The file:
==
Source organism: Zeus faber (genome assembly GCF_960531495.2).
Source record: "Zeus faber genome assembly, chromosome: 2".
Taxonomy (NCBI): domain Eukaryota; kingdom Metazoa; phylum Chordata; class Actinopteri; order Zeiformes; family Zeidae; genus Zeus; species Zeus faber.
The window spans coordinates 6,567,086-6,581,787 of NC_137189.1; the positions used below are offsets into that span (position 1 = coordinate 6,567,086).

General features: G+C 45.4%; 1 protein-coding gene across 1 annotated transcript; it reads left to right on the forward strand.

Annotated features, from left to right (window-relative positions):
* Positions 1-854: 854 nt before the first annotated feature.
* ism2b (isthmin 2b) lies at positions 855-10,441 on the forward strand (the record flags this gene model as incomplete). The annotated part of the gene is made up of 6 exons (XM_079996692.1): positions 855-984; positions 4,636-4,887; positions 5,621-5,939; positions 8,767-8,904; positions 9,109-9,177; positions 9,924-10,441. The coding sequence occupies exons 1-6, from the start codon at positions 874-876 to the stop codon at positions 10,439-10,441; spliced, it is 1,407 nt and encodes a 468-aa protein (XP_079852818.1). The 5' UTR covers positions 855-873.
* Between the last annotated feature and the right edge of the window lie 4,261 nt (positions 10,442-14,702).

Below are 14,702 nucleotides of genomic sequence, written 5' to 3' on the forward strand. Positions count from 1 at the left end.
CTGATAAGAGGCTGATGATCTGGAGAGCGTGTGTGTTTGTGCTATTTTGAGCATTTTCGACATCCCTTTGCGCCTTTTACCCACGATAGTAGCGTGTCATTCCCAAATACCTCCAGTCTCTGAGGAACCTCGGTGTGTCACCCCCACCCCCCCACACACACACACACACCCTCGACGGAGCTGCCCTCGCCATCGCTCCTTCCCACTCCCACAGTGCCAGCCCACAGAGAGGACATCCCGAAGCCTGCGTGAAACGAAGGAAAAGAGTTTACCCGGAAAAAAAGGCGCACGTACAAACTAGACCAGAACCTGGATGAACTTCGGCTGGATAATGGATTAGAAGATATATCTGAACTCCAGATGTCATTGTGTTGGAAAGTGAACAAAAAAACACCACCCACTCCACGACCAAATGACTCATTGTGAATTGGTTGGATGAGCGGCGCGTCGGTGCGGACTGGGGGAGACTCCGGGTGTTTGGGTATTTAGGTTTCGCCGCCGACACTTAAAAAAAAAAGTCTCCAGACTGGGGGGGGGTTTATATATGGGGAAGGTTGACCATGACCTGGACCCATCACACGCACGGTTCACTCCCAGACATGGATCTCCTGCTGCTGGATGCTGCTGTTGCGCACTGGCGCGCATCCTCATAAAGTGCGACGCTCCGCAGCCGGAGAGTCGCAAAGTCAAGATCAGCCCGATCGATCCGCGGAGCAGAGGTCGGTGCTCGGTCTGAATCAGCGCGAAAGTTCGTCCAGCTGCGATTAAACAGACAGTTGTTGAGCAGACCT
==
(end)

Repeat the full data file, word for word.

Source organism: Zeus faber (genome assembly GCF_960531495.2).
Source record: "Zeus faber genome assembly, chromosome: 2".
Taxonomy (NCBI): domain Eukaryota; kingdom Metazoa; phylum Chordata; class Actinopteri; order Zeiformes; family Zeidae; genus Zeus; species Zeus faber.
The window spans coordinates 6,567,086-6,581,787 of NC_137189.1; the positions used below are offsets into that span (position 1 = coordinate 6,567,086).

General features: G+C 45.4%; 1 protein-coding gene across 1 annotated transcript; it reads left to right on the forward strand.

Annotated features, from left to right (window-relative positions):
* Positions 1-854: 854 nt before the first annotated feature.
* ism2b (isthmin 2b) lies at positions 855-10,441 on the forward strand (the record flags this gene model as incomplete). The annotated part of the gene is made up of 6 exons (XM_079996692.1): positions 855-984; positions 4,636-4,887; positions 5,621-5,939; positions 8,767-8,904; positions 9,109-9,177; positions 9,924-10,441. The coding sequence occupies exons 1-6, from the start codon at positions 874-876 to the stop codon at positions 10,439-10,441; spliced, it is 1,407 nt and encodes a 468-aa protein (XP_079852818.1). The 5' UTR covers positions 855-873.
* Between the last annotated feature and the right edge of the window lie 4,261 nt (positions 10,442-14,702).

Below are 14,702 nucleotides of genomic sequence, written 5' to 3' on the forward strand. Positions count from 1 at the left end.
CTGATAAGAGGCTGATGATCTGGAGAGCGTGTGTGTTTGTGCTATTTTGAGCATTTTCGACATCCCTTTGCGCCTTTTACCCACGATAGTAGCGTGTCATTCCCAAATACCTCCAGTCTCTGAGGAACCTCGGTGTGTCACCCCCACCCCCCCACACACACACACACACCCTCGACGGAGCTGCCCTCGCCATCGCTCCTTCCCACTCCCACAGTGCCAGCCCACAGAGAGGACATCCCGAAGCCTGCGTGAAACGAAGGAAAAGAGTTTACCCGGAAAAAAAGGCGCACGTACAAACTAGACCAGAACCTGGATGAACTTCGGCTGGATAATGGATTAGAAGATATATCTGAACTCCAGATGTCATTGTGTTGGAAAGTGAACAAAAAAACACCACCCACTCCACGACCAAATGACTCATTGTGAATTGGTTGGATGAGCGGCGCGTCGGTGCGGACTGGGGGAGACTCCGGGTGTTTGGGTATTTAGGTTTCGCCGCCGACACTTAAAAAAAAAAGTCTCCAGACTGGGGGGGGGTTTATATATGGGGAAGGTTGACCATGACCTGGACCCATCACACGCACGGTTCACTCCCAGACATGGATCTCCTGCTGCTGGATGCTGCTGTTGCGCACTGGCGCGCATCCTCATAAAGTGCGACGCTCCGCAGCCGGAGAGTCGCAAAGTCAAGATCAGCCCGATCGATCCGCGGAGCAGAGGTCGGTGCTCGGTCTGAATCAGCGCGAAAGTTCGTCCAGCTGCGATTAAACAGACAGTTGTTGAGCAGACCT